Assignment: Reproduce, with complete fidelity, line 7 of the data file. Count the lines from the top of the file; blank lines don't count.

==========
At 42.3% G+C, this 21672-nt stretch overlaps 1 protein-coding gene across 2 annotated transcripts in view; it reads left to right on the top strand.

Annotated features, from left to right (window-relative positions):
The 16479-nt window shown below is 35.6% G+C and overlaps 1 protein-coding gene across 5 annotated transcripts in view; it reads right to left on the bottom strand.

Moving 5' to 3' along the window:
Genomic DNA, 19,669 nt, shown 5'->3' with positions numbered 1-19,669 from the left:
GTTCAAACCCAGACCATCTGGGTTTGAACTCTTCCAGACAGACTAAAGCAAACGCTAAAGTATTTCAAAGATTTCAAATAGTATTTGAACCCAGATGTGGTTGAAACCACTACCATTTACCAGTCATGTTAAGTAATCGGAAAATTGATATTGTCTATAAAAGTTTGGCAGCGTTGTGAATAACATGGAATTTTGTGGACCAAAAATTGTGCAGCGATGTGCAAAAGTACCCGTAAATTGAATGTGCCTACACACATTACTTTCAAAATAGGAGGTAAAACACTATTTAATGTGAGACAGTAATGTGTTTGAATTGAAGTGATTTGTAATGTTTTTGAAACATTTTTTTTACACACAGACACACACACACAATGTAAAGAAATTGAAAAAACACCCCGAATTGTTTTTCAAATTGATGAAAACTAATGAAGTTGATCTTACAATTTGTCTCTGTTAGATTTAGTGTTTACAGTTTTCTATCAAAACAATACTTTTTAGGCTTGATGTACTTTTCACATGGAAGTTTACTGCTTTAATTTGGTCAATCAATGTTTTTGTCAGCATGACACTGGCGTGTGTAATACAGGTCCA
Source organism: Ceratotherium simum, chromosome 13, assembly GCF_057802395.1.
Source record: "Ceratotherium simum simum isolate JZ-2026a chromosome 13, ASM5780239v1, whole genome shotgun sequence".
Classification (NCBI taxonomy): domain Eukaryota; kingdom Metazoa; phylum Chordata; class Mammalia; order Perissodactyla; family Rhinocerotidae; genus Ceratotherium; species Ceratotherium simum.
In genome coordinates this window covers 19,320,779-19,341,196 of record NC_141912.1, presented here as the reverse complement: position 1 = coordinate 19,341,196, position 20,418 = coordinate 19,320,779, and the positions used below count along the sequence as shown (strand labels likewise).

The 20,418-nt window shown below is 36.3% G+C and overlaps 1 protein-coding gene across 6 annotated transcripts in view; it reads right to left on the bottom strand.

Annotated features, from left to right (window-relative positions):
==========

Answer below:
Source organism: Ceratotherium simum, chromosome 13, assembly GCF_057802395.1.